An inquiry of just four weeks, with limited opportunity for public input and debate, does not achieve this, and does a disservice to the importance of the issues under consideration.
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03 Oct 2006
What measures do you suggest, Mr. Quinlan. Mutual Obligation are the two most important words to ever be spoken by our Prime Minister. As a nurse I totally agree that "welfare to work"
is a positive initiative.
04 Oct 2006
Thanks for your comment, Dorcliff. Catholic Social Services Australia supports the principle of "mutual obligation" and remains a partner with government on many programs that are built on this idea. Our main concern at the current program is that increased "participation requirements" and threats of harsh penalties are being applied to many disadvantaged job seekers. However, when those same job seekers are classified as "highly disadvantaged" by the government, services that they are eligible for are not provided to them. In some cases people are placed on waiting lists of 9 months or more! We are just saying "mutual obligation" is a two way street. We can expect more of people when we have given them the skills, education, support and respect they need. We are currently failing to meet our obligation to do this.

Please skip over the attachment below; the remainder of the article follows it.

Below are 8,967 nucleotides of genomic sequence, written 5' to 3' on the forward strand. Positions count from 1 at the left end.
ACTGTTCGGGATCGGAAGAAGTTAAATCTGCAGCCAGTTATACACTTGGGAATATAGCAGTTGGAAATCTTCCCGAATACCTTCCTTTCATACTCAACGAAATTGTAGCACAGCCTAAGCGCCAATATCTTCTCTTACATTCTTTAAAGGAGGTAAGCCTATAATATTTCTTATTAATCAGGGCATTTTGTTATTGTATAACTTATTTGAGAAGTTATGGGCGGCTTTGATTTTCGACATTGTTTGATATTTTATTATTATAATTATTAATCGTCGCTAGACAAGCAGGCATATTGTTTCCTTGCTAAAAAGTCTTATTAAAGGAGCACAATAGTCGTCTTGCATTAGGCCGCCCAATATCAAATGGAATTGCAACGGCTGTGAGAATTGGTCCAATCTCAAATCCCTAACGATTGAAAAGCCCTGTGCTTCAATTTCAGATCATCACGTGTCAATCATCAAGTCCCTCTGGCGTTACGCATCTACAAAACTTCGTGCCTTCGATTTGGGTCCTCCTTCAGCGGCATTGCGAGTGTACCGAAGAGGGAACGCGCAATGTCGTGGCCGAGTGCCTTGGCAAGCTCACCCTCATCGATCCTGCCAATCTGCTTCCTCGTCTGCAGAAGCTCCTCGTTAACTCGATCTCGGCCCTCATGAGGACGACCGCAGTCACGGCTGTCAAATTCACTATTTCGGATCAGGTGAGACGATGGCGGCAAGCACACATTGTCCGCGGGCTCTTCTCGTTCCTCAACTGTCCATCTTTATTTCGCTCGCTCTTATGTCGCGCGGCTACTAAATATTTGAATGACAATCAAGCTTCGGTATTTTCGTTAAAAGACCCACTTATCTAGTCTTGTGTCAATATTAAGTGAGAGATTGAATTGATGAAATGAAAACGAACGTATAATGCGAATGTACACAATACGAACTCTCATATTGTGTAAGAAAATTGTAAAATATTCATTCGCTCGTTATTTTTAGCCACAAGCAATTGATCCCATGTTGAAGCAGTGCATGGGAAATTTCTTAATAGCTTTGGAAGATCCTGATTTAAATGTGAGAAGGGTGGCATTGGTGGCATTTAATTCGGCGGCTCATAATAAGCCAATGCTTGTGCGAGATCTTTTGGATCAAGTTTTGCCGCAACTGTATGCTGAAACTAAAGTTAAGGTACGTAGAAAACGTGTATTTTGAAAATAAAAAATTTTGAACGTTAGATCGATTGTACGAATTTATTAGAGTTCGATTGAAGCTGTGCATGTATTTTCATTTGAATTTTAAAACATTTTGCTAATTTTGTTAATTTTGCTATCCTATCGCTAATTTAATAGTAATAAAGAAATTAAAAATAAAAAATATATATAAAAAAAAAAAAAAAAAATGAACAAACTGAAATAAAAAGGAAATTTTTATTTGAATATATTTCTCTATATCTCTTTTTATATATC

There is a risk, we think, that some will end up blaming the poor and marginalised for the circumstances they find themselves in. In our experience, working with a million Australians every year, this is seldom justified.
09 Nov 2009
Do some research.. mutual obligation does not work.. it does nothing to reduce poverty and certainly will not right the wrongs of the past for Indigenous people. It would be funny if it wasn't so tragic ... As a nurse you are an expert on mutual obligation? Nope!